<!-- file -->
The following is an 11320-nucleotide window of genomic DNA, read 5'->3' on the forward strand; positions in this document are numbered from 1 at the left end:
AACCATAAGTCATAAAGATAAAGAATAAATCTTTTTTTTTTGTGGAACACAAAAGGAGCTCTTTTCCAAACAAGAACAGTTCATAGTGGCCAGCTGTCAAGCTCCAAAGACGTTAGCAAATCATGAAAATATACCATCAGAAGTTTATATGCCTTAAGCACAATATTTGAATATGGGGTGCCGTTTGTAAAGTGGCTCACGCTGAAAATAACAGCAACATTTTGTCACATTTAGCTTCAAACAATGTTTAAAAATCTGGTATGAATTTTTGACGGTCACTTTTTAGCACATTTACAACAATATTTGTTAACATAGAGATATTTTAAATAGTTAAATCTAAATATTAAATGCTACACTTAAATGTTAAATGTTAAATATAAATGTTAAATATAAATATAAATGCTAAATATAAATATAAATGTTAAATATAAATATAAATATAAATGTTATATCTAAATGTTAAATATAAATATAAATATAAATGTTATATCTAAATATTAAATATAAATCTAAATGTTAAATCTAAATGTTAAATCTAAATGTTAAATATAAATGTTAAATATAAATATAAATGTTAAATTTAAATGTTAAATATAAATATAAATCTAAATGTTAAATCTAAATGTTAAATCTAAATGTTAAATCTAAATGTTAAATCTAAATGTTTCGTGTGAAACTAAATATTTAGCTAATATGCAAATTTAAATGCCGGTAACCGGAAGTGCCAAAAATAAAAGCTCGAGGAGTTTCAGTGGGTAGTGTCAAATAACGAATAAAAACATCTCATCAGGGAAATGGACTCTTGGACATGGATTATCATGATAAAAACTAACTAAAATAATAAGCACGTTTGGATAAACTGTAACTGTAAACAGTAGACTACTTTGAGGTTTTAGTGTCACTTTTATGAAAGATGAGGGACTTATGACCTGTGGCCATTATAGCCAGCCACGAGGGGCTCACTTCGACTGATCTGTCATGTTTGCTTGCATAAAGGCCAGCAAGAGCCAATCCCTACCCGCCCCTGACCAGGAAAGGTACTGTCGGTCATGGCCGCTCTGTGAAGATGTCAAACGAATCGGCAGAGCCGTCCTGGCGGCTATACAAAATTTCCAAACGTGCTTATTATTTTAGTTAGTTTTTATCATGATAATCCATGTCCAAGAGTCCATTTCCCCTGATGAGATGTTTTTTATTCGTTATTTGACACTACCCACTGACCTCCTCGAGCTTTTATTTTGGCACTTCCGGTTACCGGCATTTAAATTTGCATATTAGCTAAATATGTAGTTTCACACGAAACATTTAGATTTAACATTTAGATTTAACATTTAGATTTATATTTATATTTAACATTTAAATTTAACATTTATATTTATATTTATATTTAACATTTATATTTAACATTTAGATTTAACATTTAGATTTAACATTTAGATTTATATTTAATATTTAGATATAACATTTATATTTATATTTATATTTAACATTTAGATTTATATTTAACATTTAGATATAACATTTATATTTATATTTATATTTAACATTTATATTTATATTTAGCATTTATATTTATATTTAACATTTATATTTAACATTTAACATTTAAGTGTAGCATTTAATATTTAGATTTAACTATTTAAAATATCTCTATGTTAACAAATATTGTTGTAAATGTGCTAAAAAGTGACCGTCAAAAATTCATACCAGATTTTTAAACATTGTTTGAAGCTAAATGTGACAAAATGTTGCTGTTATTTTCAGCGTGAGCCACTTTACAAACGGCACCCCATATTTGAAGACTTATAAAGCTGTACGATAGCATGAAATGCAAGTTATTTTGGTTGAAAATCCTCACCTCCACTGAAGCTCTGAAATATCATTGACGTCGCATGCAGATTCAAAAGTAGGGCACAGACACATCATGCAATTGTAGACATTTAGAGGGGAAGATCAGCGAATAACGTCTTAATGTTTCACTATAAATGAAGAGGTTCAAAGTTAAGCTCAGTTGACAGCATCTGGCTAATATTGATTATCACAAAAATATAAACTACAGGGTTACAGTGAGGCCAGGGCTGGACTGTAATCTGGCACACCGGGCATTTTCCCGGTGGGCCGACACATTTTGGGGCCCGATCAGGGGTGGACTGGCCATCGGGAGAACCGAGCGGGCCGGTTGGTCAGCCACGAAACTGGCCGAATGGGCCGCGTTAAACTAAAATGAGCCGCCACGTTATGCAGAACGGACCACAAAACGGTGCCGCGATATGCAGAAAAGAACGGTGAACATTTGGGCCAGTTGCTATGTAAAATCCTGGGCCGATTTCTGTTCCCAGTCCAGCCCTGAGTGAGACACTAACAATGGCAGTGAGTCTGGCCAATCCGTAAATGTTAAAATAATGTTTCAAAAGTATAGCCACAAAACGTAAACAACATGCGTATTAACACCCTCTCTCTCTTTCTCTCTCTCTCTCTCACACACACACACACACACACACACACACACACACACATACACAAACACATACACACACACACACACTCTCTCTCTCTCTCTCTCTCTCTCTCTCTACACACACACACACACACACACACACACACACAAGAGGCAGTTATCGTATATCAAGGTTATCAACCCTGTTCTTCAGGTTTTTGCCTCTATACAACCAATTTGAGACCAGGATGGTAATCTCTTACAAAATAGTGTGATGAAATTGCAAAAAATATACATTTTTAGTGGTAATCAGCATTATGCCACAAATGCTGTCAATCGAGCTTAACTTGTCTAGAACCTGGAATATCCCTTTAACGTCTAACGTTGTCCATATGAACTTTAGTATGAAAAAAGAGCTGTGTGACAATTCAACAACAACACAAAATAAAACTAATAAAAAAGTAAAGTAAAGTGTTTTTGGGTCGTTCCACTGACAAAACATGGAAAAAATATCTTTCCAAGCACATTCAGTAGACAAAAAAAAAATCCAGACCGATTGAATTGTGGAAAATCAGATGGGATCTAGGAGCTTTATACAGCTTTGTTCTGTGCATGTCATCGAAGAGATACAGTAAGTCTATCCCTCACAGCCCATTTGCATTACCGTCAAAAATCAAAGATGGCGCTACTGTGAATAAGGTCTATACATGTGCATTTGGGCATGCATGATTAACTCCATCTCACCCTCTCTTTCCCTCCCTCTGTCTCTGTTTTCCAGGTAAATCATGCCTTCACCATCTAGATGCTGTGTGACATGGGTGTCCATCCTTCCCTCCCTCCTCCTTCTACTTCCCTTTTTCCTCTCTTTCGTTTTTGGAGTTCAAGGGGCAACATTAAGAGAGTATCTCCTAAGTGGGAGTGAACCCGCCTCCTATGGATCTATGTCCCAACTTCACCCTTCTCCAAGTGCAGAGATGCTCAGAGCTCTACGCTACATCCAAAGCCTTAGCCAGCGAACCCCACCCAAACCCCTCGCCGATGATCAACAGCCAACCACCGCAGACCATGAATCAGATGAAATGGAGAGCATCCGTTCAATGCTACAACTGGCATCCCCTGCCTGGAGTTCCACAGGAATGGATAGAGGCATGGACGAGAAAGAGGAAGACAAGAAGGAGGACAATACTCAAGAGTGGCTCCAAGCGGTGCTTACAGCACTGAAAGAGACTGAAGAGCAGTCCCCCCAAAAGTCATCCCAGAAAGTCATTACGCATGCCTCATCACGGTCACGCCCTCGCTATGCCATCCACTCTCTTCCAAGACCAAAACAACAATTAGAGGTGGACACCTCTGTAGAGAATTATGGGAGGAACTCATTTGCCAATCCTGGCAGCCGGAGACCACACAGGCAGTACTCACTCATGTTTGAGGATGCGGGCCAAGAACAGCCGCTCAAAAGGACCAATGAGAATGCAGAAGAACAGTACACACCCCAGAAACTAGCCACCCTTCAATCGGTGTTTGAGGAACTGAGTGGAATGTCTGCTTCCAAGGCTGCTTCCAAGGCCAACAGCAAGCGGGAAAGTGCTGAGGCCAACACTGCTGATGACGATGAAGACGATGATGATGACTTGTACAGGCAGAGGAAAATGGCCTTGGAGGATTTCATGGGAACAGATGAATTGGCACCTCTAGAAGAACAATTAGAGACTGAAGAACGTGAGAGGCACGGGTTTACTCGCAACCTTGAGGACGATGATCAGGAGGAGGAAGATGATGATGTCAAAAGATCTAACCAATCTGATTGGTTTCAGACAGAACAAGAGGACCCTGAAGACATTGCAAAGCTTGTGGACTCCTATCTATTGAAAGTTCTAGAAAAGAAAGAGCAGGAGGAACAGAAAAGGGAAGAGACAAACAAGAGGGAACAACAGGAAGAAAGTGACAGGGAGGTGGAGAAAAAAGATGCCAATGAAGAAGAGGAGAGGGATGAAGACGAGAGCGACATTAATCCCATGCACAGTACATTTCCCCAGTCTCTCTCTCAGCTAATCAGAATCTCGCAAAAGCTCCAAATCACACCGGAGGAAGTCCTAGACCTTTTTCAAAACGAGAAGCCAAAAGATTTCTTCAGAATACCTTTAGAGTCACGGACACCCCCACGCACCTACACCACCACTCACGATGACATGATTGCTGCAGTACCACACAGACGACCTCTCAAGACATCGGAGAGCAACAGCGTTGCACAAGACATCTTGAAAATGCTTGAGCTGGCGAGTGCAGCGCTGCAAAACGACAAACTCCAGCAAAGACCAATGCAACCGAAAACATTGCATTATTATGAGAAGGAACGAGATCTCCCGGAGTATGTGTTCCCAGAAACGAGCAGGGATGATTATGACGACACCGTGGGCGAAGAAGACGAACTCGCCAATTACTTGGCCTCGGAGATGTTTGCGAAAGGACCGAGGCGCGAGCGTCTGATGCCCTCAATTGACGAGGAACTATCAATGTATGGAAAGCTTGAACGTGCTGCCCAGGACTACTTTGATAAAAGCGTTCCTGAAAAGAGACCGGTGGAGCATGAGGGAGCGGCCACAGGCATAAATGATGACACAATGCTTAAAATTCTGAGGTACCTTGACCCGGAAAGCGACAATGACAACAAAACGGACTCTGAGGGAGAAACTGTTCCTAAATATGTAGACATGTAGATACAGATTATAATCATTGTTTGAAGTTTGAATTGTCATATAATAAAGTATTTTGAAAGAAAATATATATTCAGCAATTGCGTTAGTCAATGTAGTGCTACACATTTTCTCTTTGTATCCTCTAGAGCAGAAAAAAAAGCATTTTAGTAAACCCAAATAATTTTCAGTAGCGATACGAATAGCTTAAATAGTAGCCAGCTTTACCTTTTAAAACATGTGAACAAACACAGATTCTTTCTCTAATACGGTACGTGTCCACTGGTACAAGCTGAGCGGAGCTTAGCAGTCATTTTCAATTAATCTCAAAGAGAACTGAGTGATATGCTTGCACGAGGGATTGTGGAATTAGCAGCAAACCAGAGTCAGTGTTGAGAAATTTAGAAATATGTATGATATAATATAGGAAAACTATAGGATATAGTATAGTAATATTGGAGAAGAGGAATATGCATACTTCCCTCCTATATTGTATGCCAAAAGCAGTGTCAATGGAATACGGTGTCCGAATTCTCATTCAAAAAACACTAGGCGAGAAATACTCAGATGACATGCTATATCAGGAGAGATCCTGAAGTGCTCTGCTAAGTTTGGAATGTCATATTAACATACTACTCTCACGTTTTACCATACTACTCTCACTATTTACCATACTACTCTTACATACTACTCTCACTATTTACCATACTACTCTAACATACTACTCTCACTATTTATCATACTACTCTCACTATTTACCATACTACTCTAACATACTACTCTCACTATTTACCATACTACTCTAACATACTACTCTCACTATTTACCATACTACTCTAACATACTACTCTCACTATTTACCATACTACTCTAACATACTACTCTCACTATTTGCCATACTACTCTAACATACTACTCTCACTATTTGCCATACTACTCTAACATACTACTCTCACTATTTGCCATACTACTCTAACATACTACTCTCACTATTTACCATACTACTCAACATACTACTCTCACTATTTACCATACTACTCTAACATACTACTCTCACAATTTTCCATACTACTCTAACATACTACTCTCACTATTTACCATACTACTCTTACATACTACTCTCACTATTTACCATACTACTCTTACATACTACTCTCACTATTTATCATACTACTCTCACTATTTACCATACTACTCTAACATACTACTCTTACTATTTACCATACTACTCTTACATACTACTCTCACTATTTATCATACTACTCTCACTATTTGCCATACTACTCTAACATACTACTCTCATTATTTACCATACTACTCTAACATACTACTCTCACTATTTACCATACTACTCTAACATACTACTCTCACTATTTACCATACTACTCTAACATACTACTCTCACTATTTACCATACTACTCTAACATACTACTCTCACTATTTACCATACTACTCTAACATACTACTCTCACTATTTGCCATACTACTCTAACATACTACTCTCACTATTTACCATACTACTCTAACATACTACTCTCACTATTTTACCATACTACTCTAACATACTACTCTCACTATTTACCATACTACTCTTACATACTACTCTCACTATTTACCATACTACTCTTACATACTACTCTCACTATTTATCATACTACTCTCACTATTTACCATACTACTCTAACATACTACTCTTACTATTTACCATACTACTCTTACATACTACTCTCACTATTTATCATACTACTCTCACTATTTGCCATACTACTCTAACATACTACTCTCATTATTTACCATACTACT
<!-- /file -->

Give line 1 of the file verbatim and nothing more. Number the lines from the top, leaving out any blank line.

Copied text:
The following is an 11320-nucleotide window of genomic DNA, read 5'->3' on the forward strand; positions in this document are numbered from 1 at the left end: